Montmorenci, In search of ….

November 15, 2010

In 2007, I gave a presentation on a historical house in Maryland.

This is Montmorenci as it is today. This property was part of other property purchased by John Worthington, Jr (1688-1763) in the Valley that bears his name. Worthington Valley. This property was willed to he son Samuel (1734-1815).

John Worthington, Jr, was the oldest son of “Capt” John Worthington (1650-1701), my ancestor. However, I am a descendant of the youngest son, Charles Worthington.

The presentation was not on the history of the house, but the story of those who lived in this house and their impact on the area. But that’s another story.

This house, from my research, was in the Worthington family until about 1918.

While there, I took this picture.

It was a cool picture for me, at that time, and not much more. However, when I got home, I did a little research for Montmorenci and discovered that there was a Montmorenci that was in Delaware and it wasn’t this one.

Fast forward to the summer of 2010, July 2nd to be exact, I answered a phone call: and blogged about that telephone call.

Our visit was documneted in this blog: During the visit to the Cheyney House:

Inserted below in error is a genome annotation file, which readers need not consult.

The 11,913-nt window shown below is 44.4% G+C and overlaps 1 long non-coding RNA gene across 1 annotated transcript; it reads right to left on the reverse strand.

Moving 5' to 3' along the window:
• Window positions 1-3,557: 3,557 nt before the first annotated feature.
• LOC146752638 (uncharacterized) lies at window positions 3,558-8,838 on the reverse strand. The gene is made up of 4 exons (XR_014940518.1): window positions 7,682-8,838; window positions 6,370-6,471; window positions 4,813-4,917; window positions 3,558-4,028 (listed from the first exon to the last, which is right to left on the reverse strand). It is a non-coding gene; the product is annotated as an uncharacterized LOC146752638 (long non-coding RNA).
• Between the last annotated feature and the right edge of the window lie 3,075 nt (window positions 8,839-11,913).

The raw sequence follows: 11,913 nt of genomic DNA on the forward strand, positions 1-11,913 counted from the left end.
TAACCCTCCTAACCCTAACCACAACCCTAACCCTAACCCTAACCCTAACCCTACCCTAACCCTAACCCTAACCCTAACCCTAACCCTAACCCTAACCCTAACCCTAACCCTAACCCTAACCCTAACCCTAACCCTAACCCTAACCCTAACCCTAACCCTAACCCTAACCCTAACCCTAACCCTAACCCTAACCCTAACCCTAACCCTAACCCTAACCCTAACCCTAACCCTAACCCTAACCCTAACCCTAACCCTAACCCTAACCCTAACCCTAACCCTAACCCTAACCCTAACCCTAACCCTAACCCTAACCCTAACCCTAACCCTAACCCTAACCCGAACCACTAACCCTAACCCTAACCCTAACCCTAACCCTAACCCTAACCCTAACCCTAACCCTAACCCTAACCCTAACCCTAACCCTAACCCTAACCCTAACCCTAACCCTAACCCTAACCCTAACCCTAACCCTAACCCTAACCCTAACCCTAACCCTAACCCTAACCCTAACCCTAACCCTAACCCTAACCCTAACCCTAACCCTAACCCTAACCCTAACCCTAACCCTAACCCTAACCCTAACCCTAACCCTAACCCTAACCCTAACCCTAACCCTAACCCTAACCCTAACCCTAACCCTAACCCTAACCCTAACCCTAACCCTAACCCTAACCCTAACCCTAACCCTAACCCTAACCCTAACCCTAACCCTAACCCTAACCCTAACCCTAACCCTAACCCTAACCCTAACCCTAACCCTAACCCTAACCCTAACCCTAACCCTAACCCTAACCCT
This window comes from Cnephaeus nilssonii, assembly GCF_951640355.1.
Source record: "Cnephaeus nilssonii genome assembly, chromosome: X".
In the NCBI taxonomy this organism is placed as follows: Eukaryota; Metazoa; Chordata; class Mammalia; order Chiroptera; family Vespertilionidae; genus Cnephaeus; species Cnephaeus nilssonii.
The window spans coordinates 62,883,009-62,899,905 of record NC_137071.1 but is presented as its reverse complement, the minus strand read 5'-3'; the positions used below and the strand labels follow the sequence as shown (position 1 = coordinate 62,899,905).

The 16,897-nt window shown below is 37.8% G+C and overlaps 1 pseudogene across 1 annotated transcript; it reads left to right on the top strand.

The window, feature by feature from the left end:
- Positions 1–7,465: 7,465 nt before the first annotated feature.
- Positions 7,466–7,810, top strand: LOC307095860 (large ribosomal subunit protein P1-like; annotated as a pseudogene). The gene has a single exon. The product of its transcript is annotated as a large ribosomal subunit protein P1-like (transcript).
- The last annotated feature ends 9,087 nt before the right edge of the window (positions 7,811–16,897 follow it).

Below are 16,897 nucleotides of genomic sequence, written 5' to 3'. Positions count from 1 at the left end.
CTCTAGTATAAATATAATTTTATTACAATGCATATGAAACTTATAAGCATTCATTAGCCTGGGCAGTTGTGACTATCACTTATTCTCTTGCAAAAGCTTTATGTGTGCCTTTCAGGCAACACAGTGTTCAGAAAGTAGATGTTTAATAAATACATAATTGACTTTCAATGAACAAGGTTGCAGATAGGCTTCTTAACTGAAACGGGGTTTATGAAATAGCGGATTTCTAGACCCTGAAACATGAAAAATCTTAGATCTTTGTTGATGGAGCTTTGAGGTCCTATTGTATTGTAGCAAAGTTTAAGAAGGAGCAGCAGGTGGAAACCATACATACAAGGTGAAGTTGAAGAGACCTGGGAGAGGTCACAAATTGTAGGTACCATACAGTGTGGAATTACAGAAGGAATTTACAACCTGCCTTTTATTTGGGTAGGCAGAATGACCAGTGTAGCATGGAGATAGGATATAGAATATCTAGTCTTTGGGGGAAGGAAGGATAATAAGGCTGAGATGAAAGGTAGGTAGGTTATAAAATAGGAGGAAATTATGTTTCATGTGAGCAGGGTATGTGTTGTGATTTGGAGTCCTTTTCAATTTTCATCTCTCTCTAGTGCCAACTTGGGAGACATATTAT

I was introduced to that Delaware Montmorenci Staircase. The owner of the Cheyney house is a tourguide at Winterthur.

This past weekend we traveled to Winterthur to see “the other staircase”.

Some pictures of the Grounds

Some pictures of the Enchanted Forest

Some pictures of the Gardens (in the fall)

Although I grew up, not far from here, I do not remember visiting Winterthur.

We took one of the tours of this 7 story mansion, now museum, of the du Pont family to see the Montmorenci Stair.

As the story goes, the family was on a cruise and on their return that former marble staircase was replaced with a 360-degree turn staircase. This staircase was fashioned from an 1822 plantation home called “Montmorenci” built in Shoocco Springs, North Carolina. The original staircase, as was told by our tour guide, was not structurally sound to be uses, so Thomas Waterman redesigned the one-story staircase to two stories and widening the circular shape to an elliptical oval that now reaches to the ceiling or to the current 7th floor.

A return visit to see this Staircase, all decorated for the Christmas holidays are in the plans. The photos at Winterthur are awesome.

So now there are two questions.

1) What is behind the fact that there are two Montmorenci homes. One in Maryland and the other in North Carolina?

2) Why do both have these beautiful, might I add unique, staircases?

During a slide show orientation, there is a photo of the North Carolina Plantation. Not knowing it was coming and moving quickly, I need to find a photo of that house to compare to the one on this Blog. The other side of the house, not show here, may be similar to the one in North Carolina.

So, I am now “in search of” … the history of the Montmorenci Staircases.


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